Jump to content

Search the Community

Showing results for tags 'obamacare'.

More search options

  • Search By Tags

    Type tags separated by commas.
  • Search By Author

Content Type


  • Main Rooms at the "Liberal Forum"
    • No Holds Barred Political Forum
    • "Liberals Only" Room
    • The Water Cooler Chat Room
  • Liberal Forum Perspectives On Helping America
    • Political Books and Related Literature Forum
    • Health Insurance For All Americans
    • Jobs for Americans

Find results in...

Find results that contain...

Date Created

  • Start


Last Updated

  • Start


Filter by number of...


  • Start






Anti-Spam Check

Website URL

Found 6 results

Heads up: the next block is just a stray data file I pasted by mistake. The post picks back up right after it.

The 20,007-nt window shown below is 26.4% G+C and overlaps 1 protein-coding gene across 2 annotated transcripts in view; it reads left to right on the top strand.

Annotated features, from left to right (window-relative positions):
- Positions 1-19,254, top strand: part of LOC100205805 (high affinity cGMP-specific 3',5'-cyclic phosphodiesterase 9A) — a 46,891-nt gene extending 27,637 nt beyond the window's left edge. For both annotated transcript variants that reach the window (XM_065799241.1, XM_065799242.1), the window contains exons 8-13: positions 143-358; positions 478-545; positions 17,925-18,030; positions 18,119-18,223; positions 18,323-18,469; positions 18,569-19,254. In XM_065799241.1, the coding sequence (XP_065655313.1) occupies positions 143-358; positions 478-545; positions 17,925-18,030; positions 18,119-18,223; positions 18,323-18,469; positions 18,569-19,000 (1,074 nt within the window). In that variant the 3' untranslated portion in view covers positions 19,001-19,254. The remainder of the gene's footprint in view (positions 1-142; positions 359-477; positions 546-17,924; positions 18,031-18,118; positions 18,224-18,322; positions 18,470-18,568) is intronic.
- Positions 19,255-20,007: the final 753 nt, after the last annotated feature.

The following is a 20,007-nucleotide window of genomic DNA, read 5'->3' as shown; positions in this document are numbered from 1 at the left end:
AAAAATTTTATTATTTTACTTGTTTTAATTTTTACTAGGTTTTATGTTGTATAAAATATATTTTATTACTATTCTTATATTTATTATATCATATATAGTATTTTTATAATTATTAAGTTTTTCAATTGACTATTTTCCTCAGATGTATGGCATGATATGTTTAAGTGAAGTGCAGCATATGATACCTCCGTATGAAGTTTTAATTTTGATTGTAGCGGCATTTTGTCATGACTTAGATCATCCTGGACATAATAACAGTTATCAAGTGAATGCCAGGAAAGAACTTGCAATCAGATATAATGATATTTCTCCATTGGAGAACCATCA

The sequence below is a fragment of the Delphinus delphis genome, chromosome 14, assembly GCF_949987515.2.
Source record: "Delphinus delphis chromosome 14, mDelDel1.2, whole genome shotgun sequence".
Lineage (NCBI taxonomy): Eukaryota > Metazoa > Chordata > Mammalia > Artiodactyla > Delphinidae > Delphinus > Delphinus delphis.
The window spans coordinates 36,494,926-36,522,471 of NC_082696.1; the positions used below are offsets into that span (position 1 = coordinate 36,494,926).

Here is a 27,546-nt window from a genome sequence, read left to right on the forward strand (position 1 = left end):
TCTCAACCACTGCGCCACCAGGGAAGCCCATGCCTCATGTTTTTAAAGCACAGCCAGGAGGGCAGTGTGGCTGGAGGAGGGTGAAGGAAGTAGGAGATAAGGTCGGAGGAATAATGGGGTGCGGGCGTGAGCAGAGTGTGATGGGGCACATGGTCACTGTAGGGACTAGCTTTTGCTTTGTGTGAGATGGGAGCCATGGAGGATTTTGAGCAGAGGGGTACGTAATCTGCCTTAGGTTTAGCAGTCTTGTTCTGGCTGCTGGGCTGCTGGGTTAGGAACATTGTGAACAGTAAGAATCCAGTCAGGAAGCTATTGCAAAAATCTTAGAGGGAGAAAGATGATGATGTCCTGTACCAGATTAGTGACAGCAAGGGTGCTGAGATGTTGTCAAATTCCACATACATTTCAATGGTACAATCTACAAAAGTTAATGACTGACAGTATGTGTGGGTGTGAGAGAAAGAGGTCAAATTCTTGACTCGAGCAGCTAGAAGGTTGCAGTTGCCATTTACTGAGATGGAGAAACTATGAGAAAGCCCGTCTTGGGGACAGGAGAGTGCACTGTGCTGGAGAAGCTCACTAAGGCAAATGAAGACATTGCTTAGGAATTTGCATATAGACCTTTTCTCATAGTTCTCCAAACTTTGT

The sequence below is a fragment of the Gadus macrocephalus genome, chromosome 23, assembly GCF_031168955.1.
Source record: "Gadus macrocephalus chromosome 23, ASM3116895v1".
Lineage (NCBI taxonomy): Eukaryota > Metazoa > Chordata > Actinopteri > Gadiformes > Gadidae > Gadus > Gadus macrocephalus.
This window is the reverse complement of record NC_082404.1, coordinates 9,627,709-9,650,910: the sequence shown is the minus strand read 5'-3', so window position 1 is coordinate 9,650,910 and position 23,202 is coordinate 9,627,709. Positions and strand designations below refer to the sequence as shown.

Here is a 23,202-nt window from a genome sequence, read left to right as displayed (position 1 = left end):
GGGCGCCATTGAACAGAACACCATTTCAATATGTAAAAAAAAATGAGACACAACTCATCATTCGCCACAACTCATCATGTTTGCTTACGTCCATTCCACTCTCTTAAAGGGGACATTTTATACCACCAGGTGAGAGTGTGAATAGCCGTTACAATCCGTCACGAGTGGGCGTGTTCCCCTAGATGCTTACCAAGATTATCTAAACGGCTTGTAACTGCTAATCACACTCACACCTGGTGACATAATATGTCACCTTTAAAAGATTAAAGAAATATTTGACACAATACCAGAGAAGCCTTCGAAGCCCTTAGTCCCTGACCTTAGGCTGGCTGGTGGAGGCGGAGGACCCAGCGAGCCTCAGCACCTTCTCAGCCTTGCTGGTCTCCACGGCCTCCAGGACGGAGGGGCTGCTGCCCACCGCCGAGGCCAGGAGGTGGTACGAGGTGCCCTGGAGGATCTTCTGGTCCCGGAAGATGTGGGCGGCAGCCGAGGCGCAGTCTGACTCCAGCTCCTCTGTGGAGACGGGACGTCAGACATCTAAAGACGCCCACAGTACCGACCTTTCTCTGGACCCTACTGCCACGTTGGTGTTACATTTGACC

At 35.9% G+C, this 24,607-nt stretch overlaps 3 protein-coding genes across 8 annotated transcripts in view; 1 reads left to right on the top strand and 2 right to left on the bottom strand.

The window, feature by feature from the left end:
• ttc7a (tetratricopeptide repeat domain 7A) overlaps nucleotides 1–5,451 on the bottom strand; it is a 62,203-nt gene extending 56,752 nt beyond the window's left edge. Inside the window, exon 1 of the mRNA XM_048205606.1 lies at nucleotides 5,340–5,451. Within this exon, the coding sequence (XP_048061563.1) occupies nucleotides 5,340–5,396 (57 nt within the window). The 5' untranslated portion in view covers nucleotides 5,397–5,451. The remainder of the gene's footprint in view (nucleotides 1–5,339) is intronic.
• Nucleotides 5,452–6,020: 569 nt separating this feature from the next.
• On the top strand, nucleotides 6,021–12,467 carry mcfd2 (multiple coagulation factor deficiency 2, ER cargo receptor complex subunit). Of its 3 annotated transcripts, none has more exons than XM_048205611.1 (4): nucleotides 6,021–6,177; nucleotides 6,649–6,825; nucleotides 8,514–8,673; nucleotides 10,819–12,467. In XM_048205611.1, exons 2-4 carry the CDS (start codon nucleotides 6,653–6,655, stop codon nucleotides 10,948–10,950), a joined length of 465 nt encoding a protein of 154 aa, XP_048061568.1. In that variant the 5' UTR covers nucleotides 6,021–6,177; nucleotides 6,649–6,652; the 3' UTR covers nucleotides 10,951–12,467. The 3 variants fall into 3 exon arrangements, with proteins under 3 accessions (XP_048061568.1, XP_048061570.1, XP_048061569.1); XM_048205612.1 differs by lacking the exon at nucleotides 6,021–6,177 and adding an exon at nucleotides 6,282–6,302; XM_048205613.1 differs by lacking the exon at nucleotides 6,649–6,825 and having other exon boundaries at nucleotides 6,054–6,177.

1. (This Is The Fourth Segment In A Four Part Series) The current system is not only burning a hole in our public deficit but adding an untenable amount to our unfunded liabilities. Meanwhile, both houses of congress are debating ideas that tinker with healthcare’s current paradigm: Allowing interstate exchange competition; transferring the federal penalty revenues from the federal government to the insurance companies; adding work requirements to Medicaid recipients; cutting the Medicaid budget related to Obamacare; incentivize providers for quality care; replacing the current subsidy program with tax credits for those not covered by an employer; removing the individual mandate; and expanding the scope and number of group health plans. One plan under consideration reduces health insurance premiums by removing benefits, such as: pregnancy/maternity; mental health/substance abuse; prescription drugs; emergency services; hospitalization; outpatient care; laboratory/diagnostic tests; preventative/wellness; pediatric care. Wow, I guess my question is: What’s the point of insurance if it doesn’t actually cover anything? None of these exclusions reduce healthcare costs, they simply shift the burden off of the insurance company and on to the patient. The idea of insurance is to spread the risk among the largest possible pool of subscribers, not to reduce the size of the pool. By increasing the pool, an insurer can afford to cover everything. In other words, dancing around the edges of a bad system doesn’t change the fact that it is a bad system that requires a major overhaul! We should remember that all groups lobbying congress are smart enough to make arguments that, on their face, sound as if they are in the public’s interest. In fact, all of these corporations and associations that represent healthcare entities, are only interested in advancing the interests and earnings of their corporations and/or their members. Conservative republicans in congress believe, on philosophical grounds, that a free market, private enterprise approach will solve our current healthcare crises. And everyone in congress is terrified of butting heads with the entrenched healthcare interests. But, the current systems at play have enjoyed government protections designed to enrich the players and feed their monopolistic tendencies. They bear very little resemblance to free enterprise as envisioned by Adam Smith. Sorry conservatives, there is not a feasible free market approach that can even come close to fixing our convoluted, cobbled-up healthcare nightmare. What We Should Do First, rather than spending $70 billion per year on a hodgepodge of grants, programs and departmental research, we should create a federally funded patent pool. All pharmaceutical and medical device companies that want to sell products in the U.S. would be required to participate in pre-competitive R&D. (This is currently an experimental program at the Structural Genomics Consortium, Oxford University.) In addition to commonly shared therapeutic goals, all dead-end research would be compiled, if appropriate, re-examined and included in the consortium’s work-load. All participating companies would share in the research costs and investments. When drugs are approved for phase III trials, the commercial sponsors would be allowed to purchase the product rights and bring them to market. The idea is to reduce and in some cases, eliminate waste and redundancy. Under the current system, each drug company wants its competitors to waste time and resources. They are always looking for an edge to stay on top; hoping for the next drug monopoly. The goal of this plan is to create an infrastructure that fosters cooperation at the R&D stage, while still allowing companies to compete for the manufacturing and marketing of the final products. (Clay, Alexa and Phillips, Kyra Maya (2015) The Misfit Economy, Lessons in Creativity from Pirates, Hackers, Gangsters, and other Informal Entrepreneurs, Simon and Schuster Paperbacks, Simon and Schuster, Inc., New York, page 101) Second, the prices paid for prescription drugs sold in the U.S. would be mandated to not exceed the average prices paid (for identical drugs) in all other approved countries. Third, a commission would be established to oversee the Food and Drug Administration. This group would work closely with European Medicines Agency, Health Canada, Australia’s Therapeutic Goods Administration, Japan’s Pharmaceuticals and Medical Devices Agency (PMDA) and others to determine and approve drugs, which are approved in other countries but stalled by the FDA. It would also fast track generic drug company approvals. Fourth, Congress should authorize Eminent Domain Condemnation for the patents of all drugs deemed life-saving or critical to the health and well-being of its citizens. This is a drastic legal tool and should be reserved for those drugs which serve relatively small markets and are outrageously priced. The research would become public domain. Companies would compete to manufacture and market the drugs, which of course would require FDA or commission approval. A legally mandated royalty would be paid to the current patent holders. In this country, we believe in the freedom of choice and that the free enterprise system is the best way to achieve prosperity. We have always been wary of too much government control, and after Hitler, Stalin, Mussolini, and Mao we have 20th century evidence to back up the American way of life. However, as a country, we have also concluded that government can be a force for good. I’ll give you some examples: We believe that everyone has a right to drive on our roads; send and receive mail; be protected from foreign adversaries; and participate in public education. It is just as American to believe that everyone has an equal right to adequate healthcare. Aside from the United States, every other civilized country has looked at healthcare and decided that only a singular, unified system will work. And I agree. Given the purchasing power and clout of the United States government, we should have the lowest healthcare costs per capita, not the highest… And with a unified, single payer system, everyone in the country could be covered and as a nation we would not be paying a penny more! Nationalizing health insurance, would increase federal expenditures, but that isn’t the most important factor. The question is: will less wealth be drained nationally under the current system or under a national health insurance program. The evidence overwhelmingly is that our current system costs the country far more than if we were to switch to a unified national system.